Bulbbul film review: Feminist storytelling done right
Bulbbul surprises with its near-perfect production and a genuine feminist message.
- Amit Bhalerao and Viplov Wingkar
'A child bride grows up to be an enigmatic woman presiding over her household, harbouring a painful past as supernatural murders of men plague her village.' - Netflix India.
As we know, Netflix India's horror track record has been very poor in the past two years and there was not much excitement at all for Bulbbul after the disappointment one experienced with Betaal.
But lo and behold, Bulbbul comes in and surprises everyone with its near-perfect production and a genuine feminist message. Bulbbul is the directorial debut of Anvita Dutt, produced by Anushka Sharma's Clean Slate Films production house.
This review is full of spoilers to help discuss the themes and symbolism in the film so we suggest one watch the film first and come here again for greater insights.
The plot of the film
The film opens with a five-year-old girl Bulbbul (Tripti Dimri) getting married to a fully grown adult Bade Thakur, Indranil (Rahul Bose) in the Bengal presidency of 1881. Bade Thakur has two younger siblings, Satya (Avinash Tiwary) and Mahendra. While Mahendra is already grown-up but mentally challenged, his sibling Satya is of somewhat the same age as Bulbbul.
Over the next fifteen years, Bulbbul and Satya form a friendly bond due to their similar age, and due to this Bulbbul naturally falls in love with Satya. Indranil starts to suspect Bulbbul of infidelity and sends away his brother Satya to England for his further education.
Satya returns to his home in Bengal after five years and finds out that some kind of killer is hunting the villagers down. While the villagers are sure that the murders are done by a forest witch; Satya is sure that a killer is on loose and he sets to bring down the killer.
What's to like
The Idea of women's liberation from cultural, social and sexual exploitation in the colonial casteist feudal India and the mythological parallels
While films and shows in India tend to always appear as edgy and over the top when talking about feminism, Bulbbul actually presents a genuinely heartfelt feminist message. The feminist aspect of the film strongly resembles the position of women, the exploitative one, in Hindu mythology.
*MAJOR SPOILERS* Bulbbul is married to the Bade Thakur but she becomes the property of all the three Thakur brothers just like Draupadi in Mahabharata. The character of Satya can be said to be a character resembling Krishna. While Draupadi feels or other women feel Leela for Krishna, Krishna himself only aligns himself as their sakha or friend. Same way Satya acts like a Krishna to Bulbbul's Draupadi but yeah there are differences. On the other hand, Dr. Sudip can be said to be the Karna of this story. He is masculine, compassionate, and intelligent like Karna. Sudip is in love with Bulbbul but his social class and position make him artificially incapable of achieving that love just Like Karna's caste made him unable to achieve Draupadi's love.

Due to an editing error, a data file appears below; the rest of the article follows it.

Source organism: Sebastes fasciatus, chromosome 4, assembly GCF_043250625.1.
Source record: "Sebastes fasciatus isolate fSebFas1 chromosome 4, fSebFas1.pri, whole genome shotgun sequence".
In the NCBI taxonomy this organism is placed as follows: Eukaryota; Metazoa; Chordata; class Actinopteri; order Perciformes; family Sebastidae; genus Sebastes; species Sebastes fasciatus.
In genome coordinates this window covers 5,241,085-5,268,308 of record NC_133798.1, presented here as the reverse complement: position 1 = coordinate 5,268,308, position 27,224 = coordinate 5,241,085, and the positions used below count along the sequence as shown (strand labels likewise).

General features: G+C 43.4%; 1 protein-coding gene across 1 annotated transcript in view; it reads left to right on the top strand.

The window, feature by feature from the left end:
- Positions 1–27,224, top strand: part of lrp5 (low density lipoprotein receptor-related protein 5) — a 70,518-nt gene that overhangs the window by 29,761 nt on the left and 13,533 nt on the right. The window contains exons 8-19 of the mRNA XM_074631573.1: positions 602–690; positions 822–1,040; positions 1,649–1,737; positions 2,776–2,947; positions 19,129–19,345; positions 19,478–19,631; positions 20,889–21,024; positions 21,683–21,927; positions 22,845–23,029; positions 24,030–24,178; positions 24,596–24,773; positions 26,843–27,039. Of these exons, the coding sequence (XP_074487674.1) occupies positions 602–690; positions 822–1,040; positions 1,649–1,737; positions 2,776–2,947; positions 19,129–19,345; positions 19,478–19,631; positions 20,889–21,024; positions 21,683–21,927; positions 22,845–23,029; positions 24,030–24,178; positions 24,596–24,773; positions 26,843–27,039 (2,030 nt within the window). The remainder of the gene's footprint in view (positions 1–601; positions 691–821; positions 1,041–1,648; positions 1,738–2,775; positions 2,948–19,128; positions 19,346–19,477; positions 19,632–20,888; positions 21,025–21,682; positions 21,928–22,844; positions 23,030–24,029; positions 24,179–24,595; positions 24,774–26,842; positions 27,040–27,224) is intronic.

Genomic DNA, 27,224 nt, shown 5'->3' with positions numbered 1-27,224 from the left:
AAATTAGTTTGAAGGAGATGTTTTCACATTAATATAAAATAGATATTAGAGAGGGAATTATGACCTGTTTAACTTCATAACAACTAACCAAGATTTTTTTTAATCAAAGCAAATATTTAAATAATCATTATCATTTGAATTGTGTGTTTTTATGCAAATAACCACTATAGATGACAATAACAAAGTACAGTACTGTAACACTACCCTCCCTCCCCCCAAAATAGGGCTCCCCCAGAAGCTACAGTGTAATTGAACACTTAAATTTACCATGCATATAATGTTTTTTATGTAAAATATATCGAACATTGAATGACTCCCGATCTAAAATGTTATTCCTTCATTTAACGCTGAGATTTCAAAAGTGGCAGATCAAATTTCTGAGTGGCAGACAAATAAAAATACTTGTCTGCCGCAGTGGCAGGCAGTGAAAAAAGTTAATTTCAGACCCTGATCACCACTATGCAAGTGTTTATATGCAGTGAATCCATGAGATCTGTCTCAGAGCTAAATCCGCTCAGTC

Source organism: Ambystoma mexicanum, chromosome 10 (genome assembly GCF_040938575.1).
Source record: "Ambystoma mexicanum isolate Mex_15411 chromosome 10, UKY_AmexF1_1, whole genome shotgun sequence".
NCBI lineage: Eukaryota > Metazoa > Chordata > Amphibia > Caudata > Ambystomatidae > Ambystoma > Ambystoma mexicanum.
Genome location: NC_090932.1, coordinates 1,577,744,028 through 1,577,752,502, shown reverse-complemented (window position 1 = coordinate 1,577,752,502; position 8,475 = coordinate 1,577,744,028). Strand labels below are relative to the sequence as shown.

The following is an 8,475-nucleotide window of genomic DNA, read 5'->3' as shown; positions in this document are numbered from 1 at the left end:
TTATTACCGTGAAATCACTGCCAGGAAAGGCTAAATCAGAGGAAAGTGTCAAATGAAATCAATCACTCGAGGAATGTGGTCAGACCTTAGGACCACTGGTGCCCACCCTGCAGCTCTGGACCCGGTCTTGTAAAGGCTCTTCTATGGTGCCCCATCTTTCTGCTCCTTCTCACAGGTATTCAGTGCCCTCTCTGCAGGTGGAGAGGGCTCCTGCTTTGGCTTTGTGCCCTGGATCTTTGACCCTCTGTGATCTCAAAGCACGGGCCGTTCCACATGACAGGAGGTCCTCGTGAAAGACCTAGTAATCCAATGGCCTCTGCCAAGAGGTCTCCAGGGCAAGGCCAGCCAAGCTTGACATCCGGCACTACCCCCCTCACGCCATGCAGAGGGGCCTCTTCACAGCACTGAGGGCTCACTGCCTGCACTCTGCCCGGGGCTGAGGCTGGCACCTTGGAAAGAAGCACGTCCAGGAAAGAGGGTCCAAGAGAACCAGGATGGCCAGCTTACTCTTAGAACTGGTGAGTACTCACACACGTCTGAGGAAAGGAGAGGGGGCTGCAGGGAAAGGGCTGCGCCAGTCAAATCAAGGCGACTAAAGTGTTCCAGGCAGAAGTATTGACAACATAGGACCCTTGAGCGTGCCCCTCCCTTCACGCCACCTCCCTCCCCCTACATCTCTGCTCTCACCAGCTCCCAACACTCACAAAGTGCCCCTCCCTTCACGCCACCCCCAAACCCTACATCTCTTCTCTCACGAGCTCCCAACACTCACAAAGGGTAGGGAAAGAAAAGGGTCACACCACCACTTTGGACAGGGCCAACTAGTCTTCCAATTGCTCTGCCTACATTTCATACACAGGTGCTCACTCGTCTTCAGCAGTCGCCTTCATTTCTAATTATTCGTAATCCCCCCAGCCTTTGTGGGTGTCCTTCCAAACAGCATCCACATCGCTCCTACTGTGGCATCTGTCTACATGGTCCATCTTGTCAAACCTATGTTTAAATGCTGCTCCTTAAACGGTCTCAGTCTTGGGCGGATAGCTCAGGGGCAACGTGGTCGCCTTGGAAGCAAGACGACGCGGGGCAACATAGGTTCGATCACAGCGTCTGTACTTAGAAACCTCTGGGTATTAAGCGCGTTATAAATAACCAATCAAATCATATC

Another woman that Bulbbul reminds us of is Sita from Ramayana. Indranil suspects Bulbbul with infidelity and punishes her just like Ram suspected of Sita. While Sita had to go through the agnipariksha, Bulbbul had to go through domestic violence. Satya in this way can be said to represent Ravan who never touched Sita. Though Sita's agnipariksha only intended to burn her; Bulbbul's agnipariksha results in the burning down of a whole forest.
Finally, Bulbbul also represented Maa Kali as Kali the Liberator. But instead of the devi possessing and liberating her, Bulbbul herself gets liberated on her own and starts killing all the paedophiles and abusive men of the town which resulted in the liberation of more women.
Bulbbul's story can be said to be that of the Earth and the males in the film can be said to be the representative of human greed. When Bulbbul, like the Earth, gets repeatedly exploited she becomes numb to all of it but the men of the human greed keep going on with her which results in the burning of Bulbbul, the creationist, or Earth.
The toe ring in the film symbolizes the objectification of women as a mere machine of production and also the patriarchal control that men possess over women. When the ring in her toes gets destroyed Bulbbul is liberated from that control.
The film showed the fact that women don't share any sisterhood even if they are exploited equally. In a capitalist structure, women are the biggest exploiters of women. This is because even in exploitation women tend to place their material interests in the forefront rather than compassion. There should be a comradeship that results in the unshackling of patriarchal chains but it is not possible in a capitalist economy supported by the patriarchal structure.